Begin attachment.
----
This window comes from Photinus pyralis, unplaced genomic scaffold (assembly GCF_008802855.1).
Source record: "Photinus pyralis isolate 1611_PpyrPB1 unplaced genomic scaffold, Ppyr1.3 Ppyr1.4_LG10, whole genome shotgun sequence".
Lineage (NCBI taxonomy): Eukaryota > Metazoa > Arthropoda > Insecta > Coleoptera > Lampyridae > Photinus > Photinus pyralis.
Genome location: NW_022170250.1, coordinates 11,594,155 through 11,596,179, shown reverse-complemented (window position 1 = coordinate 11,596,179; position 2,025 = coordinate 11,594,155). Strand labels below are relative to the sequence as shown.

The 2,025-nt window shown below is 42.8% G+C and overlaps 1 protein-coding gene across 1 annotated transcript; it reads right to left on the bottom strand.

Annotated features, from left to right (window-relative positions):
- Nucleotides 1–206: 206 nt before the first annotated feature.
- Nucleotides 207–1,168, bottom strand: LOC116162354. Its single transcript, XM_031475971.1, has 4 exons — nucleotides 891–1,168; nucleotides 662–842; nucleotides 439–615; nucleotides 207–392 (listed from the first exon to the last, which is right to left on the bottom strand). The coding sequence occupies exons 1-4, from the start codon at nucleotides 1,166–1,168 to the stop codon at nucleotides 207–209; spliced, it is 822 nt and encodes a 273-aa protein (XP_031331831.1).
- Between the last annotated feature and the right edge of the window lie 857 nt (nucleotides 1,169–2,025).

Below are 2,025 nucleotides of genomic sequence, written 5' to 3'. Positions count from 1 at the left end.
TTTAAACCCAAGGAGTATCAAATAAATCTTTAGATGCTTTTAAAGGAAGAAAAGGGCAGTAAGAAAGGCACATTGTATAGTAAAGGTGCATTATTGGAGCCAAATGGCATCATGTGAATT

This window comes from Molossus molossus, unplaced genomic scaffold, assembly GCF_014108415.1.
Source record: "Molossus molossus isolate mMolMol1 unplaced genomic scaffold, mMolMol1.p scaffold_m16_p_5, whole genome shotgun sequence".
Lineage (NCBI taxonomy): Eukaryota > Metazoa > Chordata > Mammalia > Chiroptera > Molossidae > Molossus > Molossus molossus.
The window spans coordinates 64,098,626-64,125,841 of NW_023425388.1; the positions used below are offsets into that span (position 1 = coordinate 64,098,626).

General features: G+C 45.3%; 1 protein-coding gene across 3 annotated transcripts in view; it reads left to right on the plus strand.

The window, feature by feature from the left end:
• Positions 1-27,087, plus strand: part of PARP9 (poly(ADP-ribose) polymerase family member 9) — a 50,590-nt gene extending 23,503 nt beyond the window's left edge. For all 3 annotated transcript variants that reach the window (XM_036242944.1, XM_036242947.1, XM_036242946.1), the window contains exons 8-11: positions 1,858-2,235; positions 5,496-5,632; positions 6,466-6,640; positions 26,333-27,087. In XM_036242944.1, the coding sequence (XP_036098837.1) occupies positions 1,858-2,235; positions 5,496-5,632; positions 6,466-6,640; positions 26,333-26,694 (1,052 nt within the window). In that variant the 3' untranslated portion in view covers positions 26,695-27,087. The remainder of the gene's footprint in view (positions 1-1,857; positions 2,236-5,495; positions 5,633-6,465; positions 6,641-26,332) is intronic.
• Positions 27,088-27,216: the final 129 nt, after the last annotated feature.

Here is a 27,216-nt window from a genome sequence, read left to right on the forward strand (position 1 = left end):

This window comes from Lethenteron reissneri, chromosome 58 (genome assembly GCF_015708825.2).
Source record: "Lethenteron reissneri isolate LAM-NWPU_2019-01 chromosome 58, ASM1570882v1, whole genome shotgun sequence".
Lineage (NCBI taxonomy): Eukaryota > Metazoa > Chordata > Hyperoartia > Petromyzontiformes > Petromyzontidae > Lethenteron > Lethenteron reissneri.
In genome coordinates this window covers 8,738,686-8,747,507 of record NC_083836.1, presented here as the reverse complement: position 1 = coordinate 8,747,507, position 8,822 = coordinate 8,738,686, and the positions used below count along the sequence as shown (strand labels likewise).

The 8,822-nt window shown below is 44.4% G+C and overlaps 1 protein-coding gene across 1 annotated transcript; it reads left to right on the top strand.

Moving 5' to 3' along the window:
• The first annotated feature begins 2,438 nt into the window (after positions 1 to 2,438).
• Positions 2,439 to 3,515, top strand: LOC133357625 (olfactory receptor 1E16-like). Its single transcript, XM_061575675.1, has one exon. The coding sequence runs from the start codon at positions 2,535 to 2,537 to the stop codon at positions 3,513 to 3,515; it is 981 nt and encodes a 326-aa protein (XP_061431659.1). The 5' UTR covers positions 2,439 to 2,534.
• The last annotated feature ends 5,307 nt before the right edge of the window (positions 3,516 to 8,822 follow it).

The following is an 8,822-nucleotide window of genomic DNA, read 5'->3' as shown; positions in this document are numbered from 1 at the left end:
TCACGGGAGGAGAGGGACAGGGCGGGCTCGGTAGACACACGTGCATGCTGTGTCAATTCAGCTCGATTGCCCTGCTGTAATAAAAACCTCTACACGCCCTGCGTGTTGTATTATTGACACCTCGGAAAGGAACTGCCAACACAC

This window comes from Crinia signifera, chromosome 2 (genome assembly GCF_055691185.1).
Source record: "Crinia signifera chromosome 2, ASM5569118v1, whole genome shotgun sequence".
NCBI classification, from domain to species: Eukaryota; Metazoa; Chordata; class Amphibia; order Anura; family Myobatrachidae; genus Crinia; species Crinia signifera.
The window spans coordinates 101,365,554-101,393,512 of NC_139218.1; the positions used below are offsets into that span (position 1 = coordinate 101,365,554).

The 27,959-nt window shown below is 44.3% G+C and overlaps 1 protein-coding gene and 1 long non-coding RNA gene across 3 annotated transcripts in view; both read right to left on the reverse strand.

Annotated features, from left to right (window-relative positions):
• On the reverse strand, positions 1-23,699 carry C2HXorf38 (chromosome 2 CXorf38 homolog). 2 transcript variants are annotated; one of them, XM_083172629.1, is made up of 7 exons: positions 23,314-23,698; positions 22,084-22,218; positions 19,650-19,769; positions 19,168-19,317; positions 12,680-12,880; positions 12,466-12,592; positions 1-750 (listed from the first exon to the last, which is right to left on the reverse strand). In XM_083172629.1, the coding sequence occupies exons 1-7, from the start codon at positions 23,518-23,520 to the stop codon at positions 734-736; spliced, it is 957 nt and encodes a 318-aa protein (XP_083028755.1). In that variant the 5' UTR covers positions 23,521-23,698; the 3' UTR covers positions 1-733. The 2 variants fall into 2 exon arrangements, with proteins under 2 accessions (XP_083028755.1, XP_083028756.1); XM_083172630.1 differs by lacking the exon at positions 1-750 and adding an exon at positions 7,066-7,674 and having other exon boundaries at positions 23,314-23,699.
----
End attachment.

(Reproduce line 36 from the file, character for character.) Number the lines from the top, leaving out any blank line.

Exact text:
The 27,959-nt window shown below is 44.3% G+C and overlaps 1 protein-coding gene and 1 long non-coding RNA gene across 3 annotated transcripts in view; both read right to left on the reverse strand.